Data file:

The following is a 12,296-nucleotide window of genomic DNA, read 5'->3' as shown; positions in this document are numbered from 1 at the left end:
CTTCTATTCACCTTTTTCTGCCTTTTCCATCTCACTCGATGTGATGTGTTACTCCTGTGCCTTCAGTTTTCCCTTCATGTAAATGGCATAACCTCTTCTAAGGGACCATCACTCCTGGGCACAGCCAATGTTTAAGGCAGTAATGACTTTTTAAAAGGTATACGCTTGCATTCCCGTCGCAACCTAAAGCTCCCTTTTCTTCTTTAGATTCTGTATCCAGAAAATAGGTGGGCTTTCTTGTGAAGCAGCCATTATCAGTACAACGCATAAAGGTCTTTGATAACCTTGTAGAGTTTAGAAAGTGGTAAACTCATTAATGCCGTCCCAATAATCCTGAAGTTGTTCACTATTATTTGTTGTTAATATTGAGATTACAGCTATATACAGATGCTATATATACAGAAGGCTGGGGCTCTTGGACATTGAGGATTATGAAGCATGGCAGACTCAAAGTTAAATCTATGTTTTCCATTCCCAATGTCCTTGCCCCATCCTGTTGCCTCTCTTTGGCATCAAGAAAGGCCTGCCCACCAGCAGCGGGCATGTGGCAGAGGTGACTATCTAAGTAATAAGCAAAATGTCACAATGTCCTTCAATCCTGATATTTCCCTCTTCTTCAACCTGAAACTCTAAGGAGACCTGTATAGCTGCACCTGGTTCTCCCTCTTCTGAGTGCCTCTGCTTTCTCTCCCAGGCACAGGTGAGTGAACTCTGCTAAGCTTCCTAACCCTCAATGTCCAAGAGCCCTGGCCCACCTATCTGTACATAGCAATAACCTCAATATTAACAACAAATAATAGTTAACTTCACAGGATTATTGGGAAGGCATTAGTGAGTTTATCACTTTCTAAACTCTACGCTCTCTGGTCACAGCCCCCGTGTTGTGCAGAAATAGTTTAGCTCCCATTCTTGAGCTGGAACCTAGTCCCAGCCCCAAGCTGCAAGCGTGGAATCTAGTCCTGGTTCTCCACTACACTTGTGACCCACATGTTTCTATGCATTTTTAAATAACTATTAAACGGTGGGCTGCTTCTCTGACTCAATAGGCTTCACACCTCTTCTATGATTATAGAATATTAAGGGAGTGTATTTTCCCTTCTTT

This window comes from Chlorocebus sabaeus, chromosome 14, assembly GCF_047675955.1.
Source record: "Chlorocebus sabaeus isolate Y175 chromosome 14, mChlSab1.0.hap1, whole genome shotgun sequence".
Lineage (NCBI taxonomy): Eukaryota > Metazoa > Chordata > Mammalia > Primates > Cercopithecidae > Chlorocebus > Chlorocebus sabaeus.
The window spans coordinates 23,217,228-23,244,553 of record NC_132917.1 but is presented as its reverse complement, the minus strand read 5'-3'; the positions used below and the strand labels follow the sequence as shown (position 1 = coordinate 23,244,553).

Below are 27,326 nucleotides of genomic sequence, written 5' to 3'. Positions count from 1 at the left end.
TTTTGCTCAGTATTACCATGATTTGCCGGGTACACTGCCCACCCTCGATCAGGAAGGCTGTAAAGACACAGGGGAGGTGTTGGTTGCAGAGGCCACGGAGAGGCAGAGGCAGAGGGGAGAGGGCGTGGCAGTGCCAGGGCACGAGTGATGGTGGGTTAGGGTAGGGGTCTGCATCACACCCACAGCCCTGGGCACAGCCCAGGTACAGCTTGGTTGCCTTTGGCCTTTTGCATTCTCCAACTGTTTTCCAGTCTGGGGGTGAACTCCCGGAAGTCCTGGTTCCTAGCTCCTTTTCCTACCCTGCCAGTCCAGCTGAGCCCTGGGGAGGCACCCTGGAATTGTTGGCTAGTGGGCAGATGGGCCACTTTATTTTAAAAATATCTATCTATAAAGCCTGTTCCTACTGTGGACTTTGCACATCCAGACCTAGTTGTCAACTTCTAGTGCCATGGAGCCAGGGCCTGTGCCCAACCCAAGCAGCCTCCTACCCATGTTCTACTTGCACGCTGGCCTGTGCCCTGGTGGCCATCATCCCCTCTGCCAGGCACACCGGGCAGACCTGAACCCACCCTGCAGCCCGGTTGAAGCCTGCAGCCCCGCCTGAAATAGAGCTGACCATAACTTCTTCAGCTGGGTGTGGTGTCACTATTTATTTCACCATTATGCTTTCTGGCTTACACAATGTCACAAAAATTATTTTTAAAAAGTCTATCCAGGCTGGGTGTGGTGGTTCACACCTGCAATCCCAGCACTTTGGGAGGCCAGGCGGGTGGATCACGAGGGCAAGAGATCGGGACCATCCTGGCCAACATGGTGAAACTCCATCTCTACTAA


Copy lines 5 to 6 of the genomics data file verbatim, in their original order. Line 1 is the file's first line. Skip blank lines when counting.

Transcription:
Lineage (NCBI taxonomy): Eukaryota > Metazoa > Chordata > Mammalia > Primates > Cercopithecidae > Chlorocebus > Chlorocebus sabaeus.
The window spans coordinates 23,217,228-23,244,553 of record NC_132917.1 but is presented as its reverse complement, the minus strand read 5'-3'; the positions used below and the strand labels follow the sequence as shown (position 1 = coordinate 23,244,553).